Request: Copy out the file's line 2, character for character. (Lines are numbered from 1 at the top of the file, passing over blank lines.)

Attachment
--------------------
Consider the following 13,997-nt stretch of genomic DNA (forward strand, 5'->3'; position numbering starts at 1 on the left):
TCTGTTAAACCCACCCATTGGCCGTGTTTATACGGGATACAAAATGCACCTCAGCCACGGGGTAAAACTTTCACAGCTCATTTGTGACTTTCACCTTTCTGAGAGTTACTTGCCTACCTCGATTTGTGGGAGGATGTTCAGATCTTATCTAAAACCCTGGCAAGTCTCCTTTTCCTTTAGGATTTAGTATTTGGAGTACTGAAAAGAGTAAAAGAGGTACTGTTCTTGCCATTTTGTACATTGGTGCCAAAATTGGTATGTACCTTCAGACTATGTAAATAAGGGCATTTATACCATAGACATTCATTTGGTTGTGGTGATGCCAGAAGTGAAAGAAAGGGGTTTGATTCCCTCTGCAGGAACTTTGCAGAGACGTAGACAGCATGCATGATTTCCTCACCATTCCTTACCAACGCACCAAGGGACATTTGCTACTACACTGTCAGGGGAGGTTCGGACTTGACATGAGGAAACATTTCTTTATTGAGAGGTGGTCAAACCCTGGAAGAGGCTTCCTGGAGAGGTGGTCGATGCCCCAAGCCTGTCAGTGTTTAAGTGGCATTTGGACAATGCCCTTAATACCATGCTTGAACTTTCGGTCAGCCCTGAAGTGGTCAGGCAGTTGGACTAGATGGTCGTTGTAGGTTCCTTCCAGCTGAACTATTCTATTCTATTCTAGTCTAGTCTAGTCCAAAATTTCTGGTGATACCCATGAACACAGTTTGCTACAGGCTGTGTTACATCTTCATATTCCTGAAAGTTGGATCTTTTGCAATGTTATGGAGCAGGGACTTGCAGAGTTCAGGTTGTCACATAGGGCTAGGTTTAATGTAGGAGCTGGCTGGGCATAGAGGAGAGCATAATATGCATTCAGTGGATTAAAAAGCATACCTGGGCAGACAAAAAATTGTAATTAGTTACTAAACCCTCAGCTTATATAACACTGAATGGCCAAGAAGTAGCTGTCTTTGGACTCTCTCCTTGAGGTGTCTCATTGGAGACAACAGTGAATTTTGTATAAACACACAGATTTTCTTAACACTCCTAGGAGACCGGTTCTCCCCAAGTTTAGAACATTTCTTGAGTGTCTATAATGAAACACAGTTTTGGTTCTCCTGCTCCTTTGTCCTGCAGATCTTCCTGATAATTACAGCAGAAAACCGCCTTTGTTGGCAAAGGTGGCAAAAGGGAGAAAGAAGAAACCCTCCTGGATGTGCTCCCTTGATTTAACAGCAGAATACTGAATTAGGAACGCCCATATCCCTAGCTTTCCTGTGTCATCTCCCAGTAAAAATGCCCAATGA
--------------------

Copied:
TCTGTTAAACCCACCCATTGGCCGTGTTTATACGGGATACAAAATGCACCTCAGCCACGGGGTAAAACTTTCACAGCTCATTTGTGACTTTCACCTTTCTGAGAGTTACTTGCCTACCTCGATTTGTGGGAGGATGTTCAGATCTTATCTAAAACCCTGGCAAGTCTCCTTTTCCTTTAGGATTTAGTATTTGGAGTACTGAAAAGAGTAAAAGAGGTACTGTTCTTGCCATTTTGTACATTGGTGCCAAAATTGGTATGTACCTTCAGACTATGTAAATAAGGGCATTTATACCATAGACATTCATTTGGTTGTGGTGATGCCAGAAGTGAAAGAAAGGGGTTTGATTCCCTCTGCAGGAACTTTGCAGAGACGTAGACAGCATGCATGATTTCCTCACCATTCCTTACCAACGCACCAAGGGACATTTGCTACTACACTGTCAGGGGAGGTTCGGACTTGACATGAGGAAACATTTCTTTATTGAGAGGTGGTCAAACCCTGGAAGAGGCTTCCTGGAGAGGTGGTCGATGCCCCAAGCCTGTCAGTGTTTAAGTGGCATTTGGACAATGCCCTTAATACCATGCTTGAACTTTCGGTCAGCCCTGAAGTGGTCAGGCAGTTGGACTAGATGGTCGTTGTAGGTTCCTTCCAGCTGAACTATTCTATTCTATTCTAGTCTAGTCTAGTCCAAAATTTCTGGTGATACCCATGAACACAGTTTGCTACAGGCTGTGTTACATCTTCATATTCCTGAAAGTTGGATCTTTTGCAATGTTATGGAGCAGGGACTTGCAGAGTTCAGGTTGTCACATAGGGCTAGGTTTAATGTAGGAGCTGGCTGGGCATAGAGGAGAGCATAATATGCATTCAGTGGATTAAAAAGCATACCTGGGCAGACAAAAAATTGTAATTAGTTACTAAACCCTCAGCTTATATAACACTGAATGGCCAAGAAGTAGCTGTCTTTGGACTCTCTCCTTGAGGTGTCTCATTGGAGACAACAGTGAATTTTGTATAAACACACAGATTTTCTTAACACTCCTAGGAGACCGGTTCTCCCCAAGTTTAGAACATTTCTTGAGTGTCTATAATGAAACACAGTTTTGGTTCTCCTGCTCCTTTGTCCTGCAGATCTTCCTGATAATTACAGCAGAAAACCGCCTTTGTTGGCAAAGGTGGCAAAAGGGAGAAAGAAGAAACCCTCCTGGATGTGCTCCCTTGATTTAACAGCAGAATACTGAATTAGGAACGCCCATATCCCTAGCTTTCCTGTGTCATCTCCCAGTAAAAATGCCCAATGA